It can mean one of two things:
- The machine that is giving the errors is defective. Errors don't just
orginate from the memory module itself, but can also be caused by
defects in the cpu, chipset, motherboard, PSU and even by timing issues
introduced by any other component in the machine.
- The machine giving the errors is imposing stricter timing than the other
which the memory module simply can't cope with. If the module should
work with the machine according to its specifications then it most
likely is defective.
- Which memory is tested?
As much as possible of the system memory is tested. Unfortunately memtest86+
can usually not test all of the memory. The reason for this is that todays
processors have become so complex that they require a small amount of memory
to keep accounting data of the processor state. If memtest were to write
over these areas the state of the processor becomes invalid and it's
behaviour unpredictable. Alas it is also impossible to relocate these areas
in the memory.
This means that a small area of your memory can not be tested by memtest. If
this part of the memory is defective you will know soon enough though as the
processor, or parts of the processor simply won't work correctly if this
part of your memory is defective. Do realise though that in very rare cases
memtest will show no errors even though the module is defective, not because
memtest can't detect the error, but because memtest can't test the area the
error is located in.
- When I select BIOS-ALL I get many errors / my machine crashes.
This is normal. With todays computers this option should never be selected.
See the previous question about the reason for the errors.
- I want to use memtest on a multiboot CD, how do I do this?
This is of course very dependent on which boot loader you use for your CD.
Below is a description of how to set up a multiboot CD including memtest+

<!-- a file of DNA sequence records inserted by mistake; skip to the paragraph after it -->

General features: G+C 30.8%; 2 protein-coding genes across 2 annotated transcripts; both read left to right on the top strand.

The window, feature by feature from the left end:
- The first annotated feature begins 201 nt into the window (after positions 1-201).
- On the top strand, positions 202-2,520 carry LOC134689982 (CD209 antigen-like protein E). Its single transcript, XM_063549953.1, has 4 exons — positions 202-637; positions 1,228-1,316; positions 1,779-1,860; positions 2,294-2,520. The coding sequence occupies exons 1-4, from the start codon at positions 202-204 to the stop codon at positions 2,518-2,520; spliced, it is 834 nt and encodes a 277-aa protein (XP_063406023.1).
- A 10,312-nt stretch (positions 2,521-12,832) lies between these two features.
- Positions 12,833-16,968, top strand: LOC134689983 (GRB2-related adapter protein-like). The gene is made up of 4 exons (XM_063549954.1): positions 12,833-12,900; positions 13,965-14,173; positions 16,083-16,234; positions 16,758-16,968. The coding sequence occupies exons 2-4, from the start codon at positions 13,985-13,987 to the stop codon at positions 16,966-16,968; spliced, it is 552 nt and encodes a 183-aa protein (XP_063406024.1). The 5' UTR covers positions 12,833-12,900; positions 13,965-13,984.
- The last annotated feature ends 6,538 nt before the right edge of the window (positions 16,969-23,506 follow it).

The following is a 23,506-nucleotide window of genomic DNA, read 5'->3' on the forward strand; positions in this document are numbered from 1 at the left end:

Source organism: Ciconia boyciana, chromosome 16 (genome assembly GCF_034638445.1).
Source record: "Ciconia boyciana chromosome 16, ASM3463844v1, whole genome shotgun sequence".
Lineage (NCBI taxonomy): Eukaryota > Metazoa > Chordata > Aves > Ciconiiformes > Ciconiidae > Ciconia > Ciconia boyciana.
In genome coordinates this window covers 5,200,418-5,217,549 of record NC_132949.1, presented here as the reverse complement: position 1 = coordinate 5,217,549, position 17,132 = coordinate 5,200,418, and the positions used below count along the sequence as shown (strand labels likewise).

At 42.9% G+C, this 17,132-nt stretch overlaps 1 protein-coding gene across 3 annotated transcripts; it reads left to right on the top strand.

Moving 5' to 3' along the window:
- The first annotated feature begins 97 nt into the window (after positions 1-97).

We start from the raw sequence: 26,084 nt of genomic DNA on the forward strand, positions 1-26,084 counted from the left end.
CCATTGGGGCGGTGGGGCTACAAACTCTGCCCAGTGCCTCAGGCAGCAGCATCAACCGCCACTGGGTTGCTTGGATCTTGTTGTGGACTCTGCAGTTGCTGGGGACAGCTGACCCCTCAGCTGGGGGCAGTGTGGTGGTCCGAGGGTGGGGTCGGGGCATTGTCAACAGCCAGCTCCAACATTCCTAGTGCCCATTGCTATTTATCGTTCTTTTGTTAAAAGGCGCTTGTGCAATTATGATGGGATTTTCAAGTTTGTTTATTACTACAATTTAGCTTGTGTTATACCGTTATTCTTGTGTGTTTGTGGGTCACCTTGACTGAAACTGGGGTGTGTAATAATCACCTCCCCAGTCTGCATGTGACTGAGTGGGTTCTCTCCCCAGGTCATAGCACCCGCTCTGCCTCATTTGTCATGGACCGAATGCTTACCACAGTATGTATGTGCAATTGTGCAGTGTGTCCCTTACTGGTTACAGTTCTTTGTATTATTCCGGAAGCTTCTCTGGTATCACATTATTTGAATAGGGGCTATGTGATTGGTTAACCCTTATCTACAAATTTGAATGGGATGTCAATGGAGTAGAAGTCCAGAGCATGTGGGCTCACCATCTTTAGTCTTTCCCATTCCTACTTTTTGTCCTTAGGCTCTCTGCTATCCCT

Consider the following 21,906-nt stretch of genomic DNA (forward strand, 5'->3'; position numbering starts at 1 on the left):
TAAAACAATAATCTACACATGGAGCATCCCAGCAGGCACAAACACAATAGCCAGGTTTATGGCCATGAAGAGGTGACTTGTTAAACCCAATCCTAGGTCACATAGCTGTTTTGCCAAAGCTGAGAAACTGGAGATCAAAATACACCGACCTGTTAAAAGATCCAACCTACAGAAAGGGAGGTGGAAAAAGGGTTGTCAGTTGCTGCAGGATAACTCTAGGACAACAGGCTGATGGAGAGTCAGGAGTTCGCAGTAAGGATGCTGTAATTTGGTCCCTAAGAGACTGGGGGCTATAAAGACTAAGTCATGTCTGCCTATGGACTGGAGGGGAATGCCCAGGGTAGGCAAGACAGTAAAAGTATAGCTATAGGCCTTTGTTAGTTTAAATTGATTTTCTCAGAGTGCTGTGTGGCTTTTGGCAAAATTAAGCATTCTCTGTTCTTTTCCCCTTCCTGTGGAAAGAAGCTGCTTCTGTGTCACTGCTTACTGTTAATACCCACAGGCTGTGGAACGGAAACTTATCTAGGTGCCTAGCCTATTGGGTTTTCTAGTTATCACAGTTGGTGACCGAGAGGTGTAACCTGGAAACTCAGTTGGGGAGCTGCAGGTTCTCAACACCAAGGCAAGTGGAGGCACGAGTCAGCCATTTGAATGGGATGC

with isolinux, if you have experience with any other bootloader(s) please
consider writing a small description of using memtest with that bootloader
for the FAQ.
-isolinux
For general instructions on how to make a bootable CD with isolinux see
the syslinux website and the manual. What you need to do to get memtest
working is as follows.
Download the Pre-Compiled Bootable Binary, the .gz if you are working
under linux, the .zip if you are working under windows. Unpack the file
from the package and rename it to an 8.3 filename with an extension other
than .bin, renaming to memtest. (without an extension) is a good choice.
Put the file somewhere in your CD directory structure, for example in
images/memtest and edit your config file to include the following:
label memtest
kernel /images/memtest
If you want to boot memtest automatically insert or change a line at the
top to:
default memtest
If you want to display a prompt from which you can start memtest add or
change the lines at the top to: (Change the timeout to suit your needs)
prompt 1
timeout 200
- If memtest86+ shows no errors does that mean my memory is not defective?
Of course no answers are definitive, no matter how good memtest86+ will
eventually become there is always the possibility that a particular type of
error will go unnoticed. As long as you are having no problems with the
system it will be pretty safe to say that the modules are good. If you are
having problems with the system however you will just have to check by trial
and error, ie swapping the modules for new ones and/or testing with modules
of a different brand/type.
- When I run install.bat it doesn't write anything to floppy.
You most likely have unpacked the memtest+-2.xx.floppy.zip file into a
folder with a long pathname and/or containing + and - signs. It seems
rawrite doesn't like that. Just move the files you unpacked to a directory
like c:\memtest and execure it from there.